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For our economy and society to thrive we need to unlock, and draw on, all the potential talent available to the UK. That means doing our very best to ensure those with the potential to succeed get access to the chances they need, be that at university, college or in employment and the professions. It also means ensuring the UK nurtures potential right from the start. And that means engaging all young people, no matter what their background, so they have the aspiration to succeed alongside the support to attain the qualifications, skills and experience they need for the future.
Universities have a significant role to play here – sitting, as they do for many young people, at a time of life between school and longer-term careers. There is a wider issue here about life-long learning and the ability of individuals to access and re-access higher education throughout their lifetime. This is something the Government’s post-18 education review will need to consider.
It is critically important that students from all backgrounds should have equal opportunities to access the benefits of higher education. There is, however, no silver bullet to achieve this.
Effective approaches to widening participation and student success must take account of what works in different contexts including location, demography of the student cohort and institutional mission. We need a balanced approach, one which addresses the full range of barriers faced by under-represented students in progressing to higher education, and in succeeding on their courses.
Gaps in prior attainment by socio-economic background and ethnicity persist, and students from backgrounds under-represented in higher education are less likely to choose an academic route at all. And the reality is that universities can’t take people if they don’t apply in the first place.
There is also evidence to suggest that state school and black and minority ethnic (BAME) students are likely to choose more over-subscribed courses, and that too few students from disadvantaged backgrounds are choosing the right A-levels to increase their chances of success in applying to selective institutions and courses.
Universities recognise these challenges and invest significant funds in widening access. In 2018-19, the Russell Group universities in England will invest £270 million, with additional investments made in Scotland, Wales and Northern Ireland. To help raise attainment, they provide mentoring, after-school support and homework clubs, and hold talks, workshops and summer schools. They work with more than 8,000 schools across the country, supporting hundreds of thousands of pupils to raise aspirations as well as attainment. Russell Group universities are also behind the Advancing Access initiative, which provides online advice and guidance for teachers in preparing students to apply to university.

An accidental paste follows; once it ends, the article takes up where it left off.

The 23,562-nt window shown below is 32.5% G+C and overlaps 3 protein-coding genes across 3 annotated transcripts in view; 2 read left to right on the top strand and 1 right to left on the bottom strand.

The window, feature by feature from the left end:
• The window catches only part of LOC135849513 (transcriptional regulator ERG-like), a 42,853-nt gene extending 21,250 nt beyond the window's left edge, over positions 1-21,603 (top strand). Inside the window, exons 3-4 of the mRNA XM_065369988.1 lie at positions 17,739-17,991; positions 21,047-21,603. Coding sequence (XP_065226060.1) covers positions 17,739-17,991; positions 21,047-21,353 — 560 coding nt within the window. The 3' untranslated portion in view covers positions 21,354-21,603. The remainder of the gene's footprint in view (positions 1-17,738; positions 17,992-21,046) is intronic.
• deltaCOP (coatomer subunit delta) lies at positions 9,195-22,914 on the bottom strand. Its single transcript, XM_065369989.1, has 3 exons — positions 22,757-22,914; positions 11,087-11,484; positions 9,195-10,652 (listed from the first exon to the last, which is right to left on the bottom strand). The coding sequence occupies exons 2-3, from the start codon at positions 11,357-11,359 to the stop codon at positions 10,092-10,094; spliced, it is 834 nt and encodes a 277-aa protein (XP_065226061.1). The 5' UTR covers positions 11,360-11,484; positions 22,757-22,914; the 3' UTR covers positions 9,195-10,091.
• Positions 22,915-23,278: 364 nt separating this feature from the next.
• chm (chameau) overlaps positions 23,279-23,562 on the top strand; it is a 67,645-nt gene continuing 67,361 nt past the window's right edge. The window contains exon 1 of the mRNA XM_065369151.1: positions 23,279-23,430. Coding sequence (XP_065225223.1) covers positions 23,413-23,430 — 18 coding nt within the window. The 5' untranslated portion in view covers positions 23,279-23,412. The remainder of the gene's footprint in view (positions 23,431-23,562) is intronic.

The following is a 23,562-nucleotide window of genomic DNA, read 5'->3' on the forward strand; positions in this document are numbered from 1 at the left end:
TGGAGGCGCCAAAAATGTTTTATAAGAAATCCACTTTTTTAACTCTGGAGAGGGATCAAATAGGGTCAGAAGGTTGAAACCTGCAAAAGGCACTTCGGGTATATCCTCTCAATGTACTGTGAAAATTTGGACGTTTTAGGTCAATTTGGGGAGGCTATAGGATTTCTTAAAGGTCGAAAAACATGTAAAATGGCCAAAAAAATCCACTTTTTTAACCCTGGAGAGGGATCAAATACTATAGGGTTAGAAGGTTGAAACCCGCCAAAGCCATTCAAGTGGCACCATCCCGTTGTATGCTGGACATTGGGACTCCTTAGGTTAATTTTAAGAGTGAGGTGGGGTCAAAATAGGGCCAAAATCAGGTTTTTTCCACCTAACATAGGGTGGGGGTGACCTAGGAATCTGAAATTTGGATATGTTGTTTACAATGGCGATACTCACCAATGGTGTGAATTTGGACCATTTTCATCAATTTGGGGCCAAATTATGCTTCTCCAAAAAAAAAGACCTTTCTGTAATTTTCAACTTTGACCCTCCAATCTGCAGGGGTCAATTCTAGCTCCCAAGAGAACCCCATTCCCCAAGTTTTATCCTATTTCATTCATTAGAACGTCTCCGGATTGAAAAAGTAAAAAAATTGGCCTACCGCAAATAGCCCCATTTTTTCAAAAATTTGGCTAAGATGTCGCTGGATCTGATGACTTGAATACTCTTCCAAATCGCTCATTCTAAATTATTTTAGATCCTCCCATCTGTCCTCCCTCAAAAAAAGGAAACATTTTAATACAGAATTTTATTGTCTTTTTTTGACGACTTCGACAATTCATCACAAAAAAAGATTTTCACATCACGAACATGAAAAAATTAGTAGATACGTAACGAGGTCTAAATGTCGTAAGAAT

Students also receive support at our universities through bursaries and grants, and with pastoral care to help them progress in their studies. Newcastle University’s PARTNERS programme, for example, provides bursaries for disadvantaged students to support them in getting access to work experience. At the University of Birmingham, there is a well-established BME mentoring programme. While at Queen Mary University London, they are pioneering a model of undergraduate education in which opportunities to develop social capital and employability skills are embedded into all degree programmes and for all students.
Our members’ efforts are starting to pay off – while total acceptances to Russell Group universities rose by around 16% over 5 years, the number of successful applicants from among those who were entitled to free school meals increased by 170%; the number of black students increased by 78%, Asian students by 34% and mixed ethnicity students by 52%.
The latest UCAS data shows that acceptances at Russell Group universities from the POLAR3 quintile 1 (most disadvantaged) group have increased every year since 2011, and at a significantly faster rate than quintile 5 (least disadvantaged) acceptances – up 56% over the period. This includes an 8.2% increase in 2017 while quintile 5 acceptances only increased by 1.1%. Students from disadvantaged backgrounds are also much less likely to drop out of a Russell Group university than they are from other universities.
But, we want to make further, faster progress. Significant sums of money are invested in widening access to university, and so there must be robust evaluation of programmes to ensure this money is being spent in the right place. This is supported by the sharing of good practice among our members and is something we are eager to see being developed even further through the Evidence and Impact Exchange, which is currently under development.
Ambitious, long-term efforts are needed across a range of agencies to address issues of diversity and access. This needs to start in schools, continue through university and college and then on into the workplace and professions as well. For our part, we look forward to working with the Office for Students and hope it will continue to support universities in their efforts.
Dr Tim Bradshaw, Chief Executive, the Russell Group